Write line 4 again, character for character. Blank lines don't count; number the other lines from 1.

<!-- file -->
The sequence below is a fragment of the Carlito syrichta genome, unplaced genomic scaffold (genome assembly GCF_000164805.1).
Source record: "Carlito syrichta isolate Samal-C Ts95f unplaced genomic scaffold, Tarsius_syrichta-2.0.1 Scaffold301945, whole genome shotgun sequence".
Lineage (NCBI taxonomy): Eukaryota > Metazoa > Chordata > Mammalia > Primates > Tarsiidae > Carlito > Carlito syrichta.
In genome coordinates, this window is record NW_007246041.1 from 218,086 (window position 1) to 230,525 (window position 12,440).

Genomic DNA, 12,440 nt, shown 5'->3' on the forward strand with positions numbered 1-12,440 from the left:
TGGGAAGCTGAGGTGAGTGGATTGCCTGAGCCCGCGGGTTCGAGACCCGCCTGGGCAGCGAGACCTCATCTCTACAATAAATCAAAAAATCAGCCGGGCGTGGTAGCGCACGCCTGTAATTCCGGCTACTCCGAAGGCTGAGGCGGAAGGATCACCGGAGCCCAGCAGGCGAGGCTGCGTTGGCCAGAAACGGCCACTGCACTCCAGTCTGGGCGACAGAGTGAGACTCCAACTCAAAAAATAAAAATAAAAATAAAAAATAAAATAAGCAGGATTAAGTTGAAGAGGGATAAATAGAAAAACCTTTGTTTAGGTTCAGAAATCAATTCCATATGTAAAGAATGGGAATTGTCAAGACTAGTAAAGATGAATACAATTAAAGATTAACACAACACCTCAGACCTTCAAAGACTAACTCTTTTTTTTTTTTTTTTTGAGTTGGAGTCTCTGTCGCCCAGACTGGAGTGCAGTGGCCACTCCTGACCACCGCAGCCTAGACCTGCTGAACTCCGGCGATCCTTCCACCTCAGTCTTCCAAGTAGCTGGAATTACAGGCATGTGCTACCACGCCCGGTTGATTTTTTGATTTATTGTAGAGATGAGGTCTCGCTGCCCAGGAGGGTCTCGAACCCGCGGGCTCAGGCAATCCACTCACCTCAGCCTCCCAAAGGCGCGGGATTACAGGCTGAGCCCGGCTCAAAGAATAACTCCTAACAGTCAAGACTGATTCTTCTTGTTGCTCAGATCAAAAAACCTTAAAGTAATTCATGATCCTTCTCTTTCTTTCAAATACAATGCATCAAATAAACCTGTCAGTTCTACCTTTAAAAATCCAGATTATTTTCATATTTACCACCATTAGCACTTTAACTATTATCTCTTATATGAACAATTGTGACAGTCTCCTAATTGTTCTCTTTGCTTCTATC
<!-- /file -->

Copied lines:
In genome coordinates, this window is record NW_007246041.1 from 218,086 (window position 1) to 230,525 (window position 12,440).